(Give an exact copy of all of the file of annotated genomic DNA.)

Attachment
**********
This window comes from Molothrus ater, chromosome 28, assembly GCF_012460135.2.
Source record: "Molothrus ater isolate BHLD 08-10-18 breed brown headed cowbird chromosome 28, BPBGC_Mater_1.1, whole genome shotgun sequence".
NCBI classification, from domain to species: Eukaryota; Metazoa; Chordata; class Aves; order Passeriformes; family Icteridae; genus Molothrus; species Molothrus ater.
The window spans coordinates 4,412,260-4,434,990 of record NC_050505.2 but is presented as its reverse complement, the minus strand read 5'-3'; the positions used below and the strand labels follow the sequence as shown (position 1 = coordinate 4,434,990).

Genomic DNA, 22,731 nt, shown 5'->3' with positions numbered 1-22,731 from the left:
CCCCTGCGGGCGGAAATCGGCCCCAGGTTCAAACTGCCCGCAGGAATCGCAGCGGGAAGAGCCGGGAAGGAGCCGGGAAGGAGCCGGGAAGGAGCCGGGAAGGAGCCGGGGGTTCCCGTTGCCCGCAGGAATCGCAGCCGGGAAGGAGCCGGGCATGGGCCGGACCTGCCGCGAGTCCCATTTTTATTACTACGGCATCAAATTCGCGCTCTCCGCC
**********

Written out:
This window comes from Molothrus ater, chromosome 28, assembly GCF_012460135.2.
Source record: "Molothrus ater isolate BHLD 08-10-18 breed brown headed cowbird chromosome 28, BPBGC_Mater_1.1, whole genome shotgun sequence".
NCBI classification, from domain to species: Eukaryota; Metazoa; Chordata; class Aves; order Passeriformes; family Icteridae; genus Molothrus; species Molothrus ater.
The window spans coordinates 4,412,260-4,434,990 of record NC_050505.2 but is presented as its reverse complement, the minus strand read 5'-3'; the positions used below and the strand labels follow the sequence as shown (position 1 = coordinate 4,434,990).

Genomic DNA, 22,731 nt, shown 5'->3' with positions numbered 1-22,731 from the left:
CCCCTGCGGGCGGAAATCGGCCCCAGGTTCAAACTGCCCGCAGGAATCGCAGCGGGAAGAGCCGGGAAGGAGCCGGGAAGGAGCCGGGAAGGAGCCGGGAAGGAGCCGGGGGTTCCCGTTGCCCGCAGGAATCGCAGCCGGGAAGGAGCCGGGCATGGGCCGGACCTGCCGCGAGTCCCATTTTTATTACTACGGCATCAAATTCGCGCTCTCCGCC